http://www.lavanguardia.com/mobi/vida/20131130/54394685687/febrero-el-miedo-de-los-galgos-historia-maltrato-animal.html
    Our associations: SOS galgos, ADPCA.es, ACMA, ACTYMA, noalmaltratoanimal.org, colectivo andaluz contra el maltrato animal, elhocico.org, apansalta.com, among others in a long list you can check through internet.
    For sure we have no soul and our heart is black the blackest one you can imagine. No one in the world can practice the cruelty as Spaniards do, that, of course, is a well-known fact.
    We never have done anything for the welfare of animals like save the endangered Iberian lynx or preserve the richest, more diverse natural enviroment in Europe (also you ca check it). We have not banned bullfighting in some communities. Note that in Spain we have 17 communities any one competent in propers laws, similar to the States where some states have abolishe the death penalty and others mantain it.
    Additionally, of course, we are sit on the fence giving a round of claps to that people killing galgos.
    Gwen Ferry, are you really upset? Or, maybe are you practicing the old adage spread by Francis Bacon: “calumniare fortiter aliquid adhaerebit” ( if you throw enough mud, some sticks”)
    Excuse me friends, I am tired, sad and disappointed. Thank you for your understanding and empathy.

  5. Janice
    September 1, 2015

    I have a rescued greyhound and live in the UK. These beautiful dogs are overbred with the hope of finding a winner, the dogs raced with little thought for welfare, and the very lucky minority re homed. This is all perfectly legal in the UK. There are many in the UK who do not agree with greyhound racing, as I’m sure there are many in Spain who are horrified at this abuse. Best wishes to everyone in every country who works to eradicate cruelty to animals.

  6. Gwen Ferry
    August 31, 2015

    The way a country treats its animals reflects on the citizens of that country. If they do not all make a stand and DEMAND the government change these law, then they are as guilty as those that inflict the pain. Those that see the crime and sit on the fence are as guilty. The rest of the World is outraged at the cruelty that comes out of Spain! What is up with them? Do they have black hearts and no souls???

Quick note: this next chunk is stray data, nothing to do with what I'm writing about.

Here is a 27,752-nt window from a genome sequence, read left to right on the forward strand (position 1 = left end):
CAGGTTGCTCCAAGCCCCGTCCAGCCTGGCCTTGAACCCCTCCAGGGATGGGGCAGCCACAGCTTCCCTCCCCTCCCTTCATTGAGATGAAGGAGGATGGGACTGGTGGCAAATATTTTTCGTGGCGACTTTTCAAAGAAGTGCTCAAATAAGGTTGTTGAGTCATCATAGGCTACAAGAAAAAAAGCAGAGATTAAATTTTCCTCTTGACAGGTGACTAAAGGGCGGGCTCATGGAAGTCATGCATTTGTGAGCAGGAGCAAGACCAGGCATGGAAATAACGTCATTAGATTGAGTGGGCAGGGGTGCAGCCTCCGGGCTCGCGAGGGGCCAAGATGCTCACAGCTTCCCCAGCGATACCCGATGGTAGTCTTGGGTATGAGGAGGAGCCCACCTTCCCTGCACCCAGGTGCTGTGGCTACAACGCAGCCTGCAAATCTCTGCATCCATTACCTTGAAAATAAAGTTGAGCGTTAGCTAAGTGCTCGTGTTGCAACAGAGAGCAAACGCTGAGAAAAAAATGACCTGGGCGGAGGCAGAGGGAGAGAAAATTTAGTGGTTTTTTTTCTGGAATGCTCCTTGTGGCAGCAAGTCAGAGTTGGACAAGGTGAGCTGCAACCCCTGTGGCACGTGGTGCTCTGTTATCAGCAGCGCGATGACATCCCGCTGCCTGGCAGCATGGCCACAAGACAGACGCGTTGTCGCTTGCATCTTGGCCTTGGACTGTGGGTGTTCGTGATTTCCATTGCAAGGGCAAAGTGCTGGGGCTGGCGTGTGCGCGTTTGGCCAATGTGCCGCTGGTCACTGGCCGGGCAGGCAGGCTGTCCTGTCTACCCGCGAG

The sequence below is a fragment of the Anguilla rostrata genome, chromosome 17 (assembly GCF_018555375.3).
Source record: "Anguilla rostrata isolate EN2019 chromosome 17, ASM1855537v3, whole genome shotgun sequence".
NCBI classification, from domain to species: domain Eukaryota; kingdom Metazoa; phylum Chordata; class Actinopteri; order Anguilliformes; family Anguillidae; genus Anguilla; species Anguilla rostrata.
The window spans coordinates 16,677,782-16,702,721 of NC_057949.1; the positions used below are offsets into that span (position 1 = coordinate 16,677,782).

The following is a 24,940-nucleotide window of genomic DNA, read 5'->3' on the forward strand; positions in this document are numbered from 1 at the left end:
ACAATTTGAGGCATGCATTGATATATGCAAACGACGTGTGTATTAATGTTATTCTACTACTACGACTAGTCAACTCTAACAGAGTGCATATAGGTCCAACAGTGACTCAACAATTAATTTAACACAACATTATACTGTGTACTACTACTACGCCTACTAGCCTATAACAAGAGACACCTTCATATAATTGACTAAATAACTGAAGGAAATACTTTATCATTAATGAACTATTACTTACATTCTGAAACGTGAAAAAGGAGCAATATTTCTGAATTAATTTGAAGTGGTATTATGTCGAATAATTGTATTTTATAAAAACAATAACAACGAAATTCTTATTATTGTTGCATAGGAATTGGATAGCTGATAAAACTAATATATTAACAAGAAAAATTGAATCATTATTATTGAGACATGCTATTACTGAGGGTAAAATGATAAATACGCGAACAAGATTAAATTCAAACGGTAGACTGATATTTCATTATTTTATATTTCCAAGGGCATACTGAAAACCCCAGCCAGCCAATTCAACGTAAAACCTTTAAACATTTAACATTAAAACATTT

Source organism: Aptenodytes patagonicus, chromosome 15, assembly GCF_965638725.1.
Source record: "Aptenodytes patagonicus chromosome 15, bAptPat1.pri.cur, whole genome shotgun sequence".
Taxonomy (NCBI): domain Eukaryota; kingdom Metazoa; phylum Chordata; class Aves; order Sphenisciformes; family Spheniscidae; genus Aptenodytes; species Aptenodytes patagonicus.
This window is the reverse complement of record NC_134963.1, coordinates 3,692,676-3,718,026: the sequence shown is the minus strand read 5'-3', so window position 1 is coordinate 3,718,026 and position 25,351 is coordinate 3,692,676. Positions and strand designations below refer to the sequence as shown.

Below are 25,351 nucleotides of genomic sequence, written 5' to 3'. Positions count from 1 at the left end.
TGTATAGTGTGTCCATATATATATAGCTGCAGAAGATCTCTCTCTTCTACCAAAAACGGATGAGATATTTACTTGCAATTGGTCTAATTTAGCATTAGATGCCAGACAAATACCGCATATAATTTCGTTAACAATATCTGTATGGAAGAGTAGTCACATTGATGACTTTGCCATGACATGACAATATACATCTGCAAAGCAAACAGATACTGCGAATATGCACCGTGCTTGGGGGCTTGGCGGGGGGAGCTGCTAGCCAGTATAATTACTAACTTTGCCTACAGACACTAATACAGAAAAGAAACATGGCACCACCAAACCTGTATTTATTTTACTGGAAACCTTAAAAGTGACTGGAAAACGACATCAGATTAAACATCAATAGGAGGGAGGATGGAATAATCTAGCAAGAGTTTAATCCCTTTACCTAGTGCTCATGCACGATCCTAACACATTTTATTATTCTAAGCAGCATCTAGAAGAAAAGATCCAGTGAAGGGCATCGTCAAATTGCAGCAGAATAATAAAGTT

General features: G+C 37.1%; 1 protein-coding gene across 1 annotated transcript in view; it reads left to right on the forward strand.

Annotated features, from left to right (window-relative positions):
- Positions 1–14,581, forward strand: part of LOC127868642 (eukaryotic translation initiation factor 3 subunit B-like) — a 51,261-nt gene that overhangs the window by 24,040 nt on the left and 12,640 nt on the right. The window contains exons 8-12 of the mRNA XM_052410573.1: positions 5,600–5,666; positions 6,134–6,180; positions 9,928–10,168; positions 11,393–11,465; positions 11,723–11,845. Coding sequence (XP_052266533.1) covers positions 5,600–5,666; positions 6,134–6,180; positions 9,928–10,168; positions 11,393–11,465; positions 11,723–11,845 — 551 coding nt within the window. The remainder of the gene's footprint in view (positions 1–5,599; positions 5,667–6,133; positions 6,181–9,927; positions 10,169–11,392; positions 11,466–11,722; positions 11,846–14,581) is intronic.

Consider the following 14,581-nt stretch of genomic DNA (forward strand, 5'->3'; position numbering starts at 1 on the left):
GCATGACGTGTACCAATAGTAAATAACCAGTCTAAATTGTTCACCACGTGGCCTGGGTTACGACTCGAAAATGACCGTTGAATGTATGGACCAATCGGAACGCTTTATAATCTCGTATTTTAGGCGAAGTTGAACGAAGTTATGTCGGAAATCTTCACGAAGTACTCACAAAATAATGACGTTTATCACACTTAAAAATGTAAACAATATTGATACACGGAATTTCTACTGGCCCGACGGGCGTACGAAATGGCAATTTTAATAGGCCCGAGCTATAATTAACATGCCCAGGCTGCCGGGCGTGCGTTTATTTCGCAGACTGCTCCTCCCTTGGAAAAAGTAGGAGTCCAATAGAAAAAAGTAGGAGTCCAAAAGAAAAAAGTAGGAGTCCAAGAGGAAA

7. José Pérez
    August 31, 2015

    Excuse me Mazaher, why do you focus only on Spanish comenters?
    – “the treatment of these dogs reflects the attitude that the
    citizens of Spain have for animals in general” Charles O. Slavens.
    – “how the Spanish are treating their animals” Joan Churton.
    – “ignorant people of Spain” Vicki Cardwell.
    – “I really can’t understand why Spanish people let them suffer so much”. Agnes Blevi.
    – “When will the Spanish wake up to their abuse and disrespect of animals?” Ginny Vitera.
    – “…culture that embraces cruelty…” Nancy Harlow.
    – “Just crossed Spain off from my vacation list” Ron DePayalo.
    – “Dear indignant Spaniards,…” you.
    – “…the perpetrators of such an act would look like “playing the piano” themselves”. Jon Hold. (amazingly edifying)
    – “Until the government of Spain demonstrates compassion and puts an end to this “tradition”,… Patti Oakes. (believe me we have laws… difficult to apply? Yes)

    Ok, wil I be unfair If I blame all Americans for the killing of mustangs or Britons for the hunt of fox or Canadians for the treatment of dogs when running exhausting races on snow, etc.?
    Of cause I’ll be. I don’t blame Hemingway and so many others coming to the fighting bulls, personally i’m 53 and I never have gone to the corrida.
    I have three dogs, two adopted. Please. We are no monsters and we are suffering this situation even more cos it’s happening in our mother land. But, say anything negative against a whole nation, only shows ignorance. (I don´t dare to think it shows hate).
    By the way Susan Hayek-Kent, Canary Island are part of Spain.

    I Show gratefulness to all of you defending the Spanish people.

    • mazaher
      August 31, 2015

      Btw,foxhunting was banned in Britain in 2005. Cheers for your dogs!

    • Susan Hayek-Kent
      September 1, 2015

      this is for mr perez; we have a podenco ibicenco and a podenco canario. marina is from mainland spain and bo is from the canary island. I know they are both spanish.

      I know all dog lovers are sickened by any mass killings.
      in the US dog fighting is one of our horrors, cock fighting another, and then there is just plain cruelty and ignorance.